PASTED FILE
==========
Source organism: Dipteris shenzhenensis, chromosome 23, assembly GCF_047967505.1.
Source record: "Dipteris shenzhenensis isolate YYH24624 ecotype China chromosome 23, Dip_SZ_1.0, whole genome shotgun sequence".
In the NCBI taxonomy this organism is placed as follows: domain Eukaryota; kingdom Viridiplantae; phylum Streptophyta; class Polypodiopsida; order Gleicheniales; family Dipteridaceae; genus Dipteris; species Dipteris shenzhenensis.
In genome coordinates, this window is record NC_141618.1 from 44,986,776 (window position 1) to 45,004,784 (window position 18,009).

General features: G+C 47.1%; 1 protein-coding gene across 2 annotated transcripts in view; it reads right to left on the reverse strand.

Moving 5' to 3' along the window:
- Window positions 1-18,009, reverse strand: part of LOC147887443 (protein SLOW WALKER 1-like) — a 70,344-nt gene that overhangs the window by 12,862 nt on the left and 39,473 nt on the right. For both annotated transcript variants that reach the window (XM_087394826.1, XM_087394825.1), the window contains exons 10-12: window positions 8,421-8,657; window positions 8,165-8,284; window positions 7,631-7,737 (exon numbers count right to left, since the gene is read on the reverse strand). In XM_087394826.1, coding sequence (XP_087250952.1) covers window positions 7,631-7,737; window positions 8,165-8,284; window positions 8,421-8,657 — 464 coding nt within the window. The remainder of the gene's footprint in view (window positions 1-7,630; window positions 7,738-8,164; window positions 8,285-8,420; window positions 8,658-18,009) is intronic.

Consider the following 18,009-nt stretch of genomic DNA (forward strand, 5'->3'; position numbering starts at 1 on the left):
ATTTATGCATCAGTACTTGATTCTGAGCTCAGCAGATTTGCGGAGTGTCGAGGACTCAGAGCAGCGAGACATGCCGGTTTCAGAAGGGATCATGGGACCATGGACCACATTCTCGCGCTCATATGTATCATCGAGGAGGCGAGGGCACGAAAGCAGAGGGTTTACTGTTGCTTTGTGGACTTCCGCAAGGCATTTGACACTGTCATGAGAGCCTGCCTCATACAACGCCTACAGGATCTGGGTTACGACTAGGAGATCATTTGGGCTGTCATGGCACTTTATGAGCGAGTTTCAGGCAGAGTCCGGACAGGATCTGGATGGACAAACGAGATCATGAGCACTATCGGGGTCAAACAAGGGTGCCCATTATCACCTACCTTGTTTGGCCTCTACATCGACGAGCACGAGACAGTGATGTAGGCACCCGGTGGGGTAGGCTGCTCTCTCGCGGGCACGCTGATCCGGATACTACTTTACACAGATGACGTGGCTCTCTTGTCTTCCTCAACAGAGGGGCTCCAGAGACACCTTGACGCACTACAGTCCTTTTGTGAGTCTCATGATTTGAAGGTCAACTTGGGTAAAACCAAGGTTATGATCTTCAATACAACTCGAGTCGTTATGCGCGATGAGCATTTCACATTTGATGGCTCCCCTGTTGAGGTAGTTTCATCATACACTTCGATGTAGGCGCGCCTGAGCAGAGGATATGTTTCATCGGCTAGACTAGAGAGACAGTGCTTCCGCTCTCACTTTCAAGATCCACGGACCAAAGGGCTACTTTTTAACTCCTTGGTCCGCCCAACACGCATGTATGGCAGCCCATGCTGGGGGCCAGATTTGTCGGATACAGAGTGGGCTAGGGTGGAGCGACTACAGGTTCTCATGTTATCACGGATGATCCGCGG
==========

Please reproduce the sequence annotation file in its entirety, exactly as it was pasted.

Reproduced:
Source organism: Dipteris shenzhenensis, chromosome 23, assembly GCF_047967505.1.
Source record: "Dipteris shenzhenensis isolate YYH24624 ecotype China chromosome 23, Dip_SZ_1.0, whole genome shotgun sequence".
In the NCBI taxonomy this organism is placed as follows: domain Eukaryota; kingdom Viridiplantae; phylum Streptophyta; class Polypodiopsida; order Gleicheniales; family Dipteridaceae; genus Dipteris; species Dipteris shenzhenensis.
In genome coordinates, this window is record NC_141618.1 from 44,986,776 (window position 1) to 45,004,784 (window position 18,009).

General features: G+C 47.1%; 1 protein-coding gene across 2 annotated transcripts in view; it reads right to left on the reverse strand.

Moving 5' to 3' along the window:
- Window positions 1-18,009, reverse strand: part of LOC147887443 (protein SLOW WALKER 1-like) — a 70,344-nt gene that overhangs the window by 12,862 nt on the left and 39,473 nt on the right. For both annotated transcript variants that reach the window (XM_087394826.1, XM_087394825.1), the window contains exons 10-12: window positions 8,421-8,657; window positions 8,165-8,284; window positions 7,631-7,737 (exon numbers count right to left, since the gene is read on the reverse strand). In XM_087394826.1, coding sequence (XP_087250952.1) covers window positions 7,631-7,737; window positions 8,165-8,284; window positions 8,421-8,657 — 464 coding nt within the window. The remainder of the gene's footprint in view (window positions 1-7,630; window positions 7,738-8,164; window positions 8,285-8,420; window positions 8,658-18,009) is intronic.

Consider the following 18,009-nt stretch of genomic DNA (forward strand, 5'->3'; position numbering starts at 1 on the left):
ATTTATGCATCAGTACTTGATTCTGAGCTCAGCAGATTTGCGGAGTGTCGAGGACTCAGAGCAGCGAGACATGCCGGTTTCAGAAGGGATCATGGGACCATGGACCACATTCTCGCGCTCATATGTATCATCGAGGAGGCGAGGGCACGAAAGCAGAGGGTTTACTGTTGCTTTGTGGACTTCCGCAAGGCATTTGACACTGTCATGAGAGCCTGCCTCATACAACGCCTACAGGATCTGGGTTACGACTAGGAGATCATTTGGGCTGTCATGGCACTTTATGAGCGAGTTTCAGGCAGAGTCCGGACAGGATCTGGATGGACAAACGAGATCATGAGCACTATCGGGGTCAAACAAGGGTGCCCATTATCACCTACCTTGTTTGGCCTCTACATCGACGAGCACGAGACAGTGATGTAGGCACCCGGTGGGGTAGGCTGCTCTCTCGCGGGCACGCTGATCCGGATACTACTTTACACAGATGACGTGGCTCTCTTGTCTTCCTCAACAGAGGGGCTCCAGAGACACCTTGACGCACTACAGTCCTTTTGTGAGTCTCATGATTTGAAGGTCAACTTGGGTAAAACCAAGGTTATGATCTTCAATACAACTCGAGTCGTTATGCGCGATGAGCATTTCACATTTGATGGCTCCCCTGTTGAGGTAGTTTCATCATACACTTCGATGTAGGCGCGCCTGAGCAGAGGATATGTTTCATCGGCTAGACTAGAGAGACAGTGCTTCCGCTCTCACTTTCAAGATCCACGGACCAAAGGGCTACTTTTTAACTCCTTGGTCCGCCCAACACGCATGTATGGCAGCCCATGCTGGGGGCCAGATTTGTCGGATACAGAGTGGGCTAGGGTGGAGCGACTACAGGTTCTCATGTTATCACGGATGATCCGCGG